Several GOP lawmakers express concern over Trump executive orders

Several GOP senators voiced discomfort regarding President TrumpDonald John TrumpOmar fires back at Trump over rally remarks: 'This is my country' Pelosi: Trump hurrying to fill SCOTUS seat so he can repeal ObamaCare Trump mocks Biden appearance, mask use ahead of first debate MORE's decision Saturday to sign four executive orders meant to address the economic fallout of the coronavirus pandemic and bypass Congress.    

At his private club in Bedminster, N.J., on Saturday afternoon, Trump signed orders that extend unemployment benefits, suspend payroll taxes, and offer federal eviction and student loan relief. 

Some members of the president's party took issue with the move, asserting that Congress should be legislating. 

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Sen. Ben SasseBenjamin (Ben) Eric SasseGovernment watchdog recommends creation of White House cyber director position Chamber of Commerce endorses McSally for reelection Ben Sasse is mistaken with idea for the election of senators in America MORE (R-Neb.), who has spoken out against the government spending large sums of money in coronavirus legislation, offered one of the party's more cutting rebukes, calling the theory behind the move “unconstitutional slop.”

“The pen-and-phone theory of executive lawmaking is unconstitutional slop,” Sasse said in a statement issued by email and obtained by The Hill. “President Obama did not have the power to unilaterally rewrite immigration law with DACA, and President Trump does not have the power to unilaterally rewrite the payroll tax law.”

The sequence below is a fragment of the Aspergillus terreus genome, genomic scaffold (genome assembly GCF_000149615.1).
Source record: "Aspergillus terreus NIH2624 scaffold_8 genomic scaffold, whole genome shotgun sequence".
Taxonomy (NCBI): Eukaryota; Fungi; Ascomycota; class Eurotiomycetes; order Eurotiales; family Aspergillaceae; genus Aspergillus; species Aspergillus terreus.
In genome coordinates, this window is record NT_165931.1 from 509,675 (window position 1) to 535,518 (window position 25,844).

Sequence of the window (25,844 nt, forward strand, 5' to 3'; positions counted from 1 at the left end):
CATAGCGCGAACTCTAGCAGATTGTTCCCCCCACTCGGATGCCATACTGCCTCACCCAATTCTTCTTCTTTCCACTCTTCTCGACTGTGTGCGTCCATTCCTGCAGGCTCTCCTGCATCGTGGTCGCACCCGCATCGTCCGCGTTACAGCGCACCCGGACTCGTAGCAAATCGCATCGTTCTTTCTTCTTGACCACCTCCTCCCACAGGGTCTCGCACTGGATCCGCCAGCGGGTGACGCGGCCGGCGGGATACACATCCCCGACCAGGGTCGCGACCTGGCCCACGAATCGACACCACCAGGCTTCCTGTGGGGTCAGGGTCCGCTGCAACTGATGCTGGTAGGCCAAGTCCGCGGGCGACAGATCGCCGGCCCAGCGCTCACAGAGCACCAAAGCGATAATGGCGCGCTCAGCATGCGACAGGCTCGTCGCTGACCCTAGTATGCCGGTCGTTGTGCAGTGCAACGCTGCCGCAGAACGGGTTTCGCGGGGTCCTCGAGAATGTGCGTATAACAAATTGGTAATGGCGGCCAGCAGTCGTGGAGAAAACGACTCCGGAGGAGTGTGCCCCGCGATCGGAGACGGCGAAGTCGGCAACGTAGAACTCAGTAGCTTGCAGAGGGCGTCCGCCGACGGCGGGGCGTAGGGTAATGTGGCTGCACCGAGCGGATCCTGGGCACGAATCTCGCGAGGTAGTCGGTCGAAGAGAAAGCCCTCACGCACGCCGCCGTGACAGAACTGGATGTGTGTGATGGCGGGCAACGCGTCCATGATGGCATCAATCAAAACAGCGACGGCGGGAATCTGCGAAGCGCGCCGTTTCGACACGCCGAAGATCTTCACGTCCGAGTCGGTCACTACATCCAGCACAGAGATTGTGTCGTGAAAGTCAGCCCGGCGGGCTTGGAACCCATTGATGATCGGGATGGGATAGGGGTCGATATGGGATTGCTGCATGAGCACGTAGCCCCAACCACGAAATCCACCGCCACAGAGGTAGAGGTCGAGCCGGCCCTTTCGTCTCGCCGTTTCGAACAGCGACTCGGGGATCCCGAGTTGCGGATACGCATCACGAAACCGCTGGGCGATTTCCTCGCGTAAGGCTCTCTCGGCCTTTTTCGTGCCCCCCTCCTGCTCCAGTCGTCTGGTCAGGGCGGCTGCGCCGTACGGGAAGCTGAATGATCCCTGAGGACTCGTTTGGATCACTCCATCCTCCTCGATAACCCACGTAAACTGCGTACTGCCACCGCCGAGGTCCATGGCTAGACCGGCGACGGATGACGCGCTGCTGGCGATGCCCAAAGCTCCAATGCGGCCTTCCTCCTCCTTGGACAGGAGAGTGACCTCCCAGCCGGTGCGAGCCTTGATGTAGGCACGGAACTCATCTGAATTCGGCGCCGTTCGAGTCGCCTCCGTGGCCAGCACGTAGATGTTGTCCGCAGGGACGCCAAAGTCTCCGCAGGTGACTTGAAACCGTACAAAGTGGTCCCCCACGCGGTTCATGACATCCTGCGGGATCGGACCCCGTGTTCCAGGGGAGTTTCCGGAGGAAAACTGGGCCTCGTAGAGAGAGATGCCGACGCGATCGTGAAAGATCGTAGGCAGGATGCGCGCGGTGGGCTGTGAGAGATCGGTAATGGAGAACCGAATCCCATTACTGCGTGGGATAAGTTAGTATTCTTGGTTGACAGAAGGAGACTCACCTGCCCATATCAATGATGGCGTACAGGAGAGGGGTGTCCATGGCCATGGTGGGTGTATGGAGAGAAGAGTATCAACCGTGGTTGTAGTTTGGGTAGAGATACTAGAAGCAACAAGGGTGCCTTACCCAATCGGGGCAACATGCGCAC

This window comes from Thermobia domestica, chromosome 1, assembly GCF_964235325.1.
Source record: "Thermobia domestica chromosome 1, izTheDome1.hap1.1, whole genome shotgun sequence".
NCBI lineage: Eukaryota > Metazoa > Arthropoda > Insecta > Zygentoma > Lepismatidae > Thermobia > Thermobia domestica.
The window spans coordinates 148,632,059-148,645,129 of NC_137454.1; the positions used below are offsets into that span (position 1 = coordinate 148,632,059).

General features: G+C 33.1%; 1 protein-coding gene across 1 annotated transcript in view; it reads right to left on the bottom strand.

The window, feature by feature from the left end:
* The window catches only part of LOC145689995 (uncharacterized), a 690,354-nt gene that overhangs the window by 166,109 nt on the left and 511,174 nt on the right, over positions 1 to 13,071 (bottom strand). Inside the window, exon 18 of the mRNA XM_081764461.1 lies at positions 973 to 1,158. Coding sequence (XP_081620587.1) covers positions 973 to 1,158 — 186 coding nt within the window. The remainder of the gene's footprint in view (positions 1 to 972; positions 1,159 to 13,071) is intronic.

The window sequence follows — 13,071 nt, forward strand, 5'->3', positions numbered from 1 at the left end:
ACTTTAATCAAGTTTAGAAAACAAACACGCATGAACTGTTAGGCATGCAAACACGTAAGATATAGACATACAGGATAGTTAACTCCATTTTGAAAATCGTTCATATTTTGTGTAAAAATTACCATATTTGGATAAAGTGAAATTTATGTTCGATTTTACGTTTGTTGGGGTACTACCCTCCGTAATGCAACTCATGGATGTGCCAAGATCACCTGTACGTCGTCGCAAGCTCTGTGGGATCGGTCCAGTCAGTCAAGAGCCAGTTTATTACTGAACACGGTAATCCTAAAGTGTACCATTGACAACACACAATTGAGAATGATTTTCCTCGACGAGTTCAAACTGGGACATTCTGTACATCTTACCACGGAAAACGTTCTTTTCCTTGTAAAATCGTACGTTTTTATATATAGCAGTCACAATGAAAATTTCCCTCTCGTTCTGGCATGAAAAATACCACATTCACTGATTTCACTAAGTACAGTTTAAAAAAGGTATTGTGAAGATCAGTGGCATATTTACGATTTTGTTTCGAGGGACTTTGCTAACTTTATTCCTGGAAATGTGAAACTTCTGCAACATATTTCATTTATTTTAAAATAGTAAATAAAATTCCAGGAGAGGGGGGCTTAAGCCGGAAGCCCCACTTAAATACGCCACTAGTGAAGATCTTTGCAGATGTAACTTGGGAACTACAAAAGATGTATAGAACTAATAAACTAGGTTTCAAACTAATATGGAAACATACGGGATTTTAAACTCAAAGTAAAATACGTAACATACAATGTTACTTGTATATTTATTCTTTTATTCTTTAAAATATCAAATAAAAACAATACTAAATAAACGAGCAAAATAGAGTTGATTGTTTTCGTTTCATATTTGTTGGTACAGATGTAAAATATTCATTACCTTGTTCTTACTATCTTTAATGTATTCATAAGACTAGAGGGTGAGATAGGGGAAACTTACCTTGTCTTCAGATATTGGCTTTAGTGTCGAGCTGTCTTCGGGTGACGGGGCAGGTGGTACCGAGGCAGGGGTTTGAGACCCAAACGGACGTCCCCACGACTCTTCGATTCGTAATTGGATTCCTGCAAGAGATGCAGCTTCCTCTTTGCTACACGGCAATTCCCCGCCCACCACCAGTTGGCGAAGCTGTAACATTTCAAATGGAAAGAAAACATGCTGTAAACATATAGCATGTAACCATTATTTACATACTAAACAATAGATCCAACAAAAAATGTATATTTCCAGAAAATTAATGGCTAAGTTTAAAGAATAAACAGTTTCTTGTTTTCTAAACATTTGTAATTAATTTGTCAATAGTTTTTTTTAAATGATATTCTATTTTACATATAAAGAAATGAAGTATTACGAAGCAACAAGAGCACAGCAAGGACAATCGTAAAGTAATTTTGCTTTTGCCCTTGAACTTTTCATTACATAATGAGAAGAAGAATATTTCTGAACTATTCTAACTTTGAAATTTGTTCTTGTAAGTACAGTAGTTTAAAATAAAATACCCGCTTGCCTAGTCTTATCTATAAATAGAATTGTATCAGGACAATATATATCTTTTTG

During the Obama administration, conservatives often criticized the president’s use of executive actions on issues that were stuck in Congress such as immigration reform. 

Trump's orders came after pressure on the White House and Senate GOP to strike a deal with congressional Democratic leadership mounted this week, with negotiators racing to meet a self-imposed deadline of Friday. However, they were unable to agree on a proposal as the programs established by the CARES Act in March expired.

Senate Judiciary Committee Chairman Lindsey GrahamLindsey Olin GrahamSenate GOP aims to confirm Trump court pick by Oct. 29: report The Hill's Campaign Report: GOP set to ask SCOTUS to limit mail-in voting Senate GOP sees early Supreme Court vote as political booster shot MORE (R-S.C.) said that while he appreciated the president’s orders, he “would much prefer a congressional agreement.”  

Sen. Lamar AlexanderAndrew (Lamar) Lamar AlexanderGraham: GOP has votes to confirm Trump's Supreme Court nominee before the election The Hill's Morning Report - Sponsored by Facebook - Washington on edge amid SCOTUS vacancy This week: Supreme Court fight over Ginsburg's seat upends Congress's agenda MORE (R-Tenn.), meanwhile, blamed Democrats for failing to reach an agreement.

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"The president is doing all he can to help workers, students and renters, but Congress is the one who should be acting," Alexander said in a statement. 

Rep. Justin AmashJustin AmashCentrist Democrats 'strongly considering' discharge petition on GOP PPP bill On The Trail: How Nancy Pelosi could improbably become president History is on Edward Snowden's side: Now it's time to give him a full pardon MORE (L-Mich.), a libertarian who left the Republican Party last year, compared the president’s actions to those of a “king.”

“Our Constitution doesn’t authorize the president to act as king whenever Congress doesn’t legislate,” Amash posted on Twitter.

It is still unclear if it is legal for Trump to unilaterally intervene on unemployment and other benefits, with the president intimating on Saturday in New Jersey that he does anticipate lawsuits against the orders.  

This report was updated on Aug. 9 at 9:02 a.m.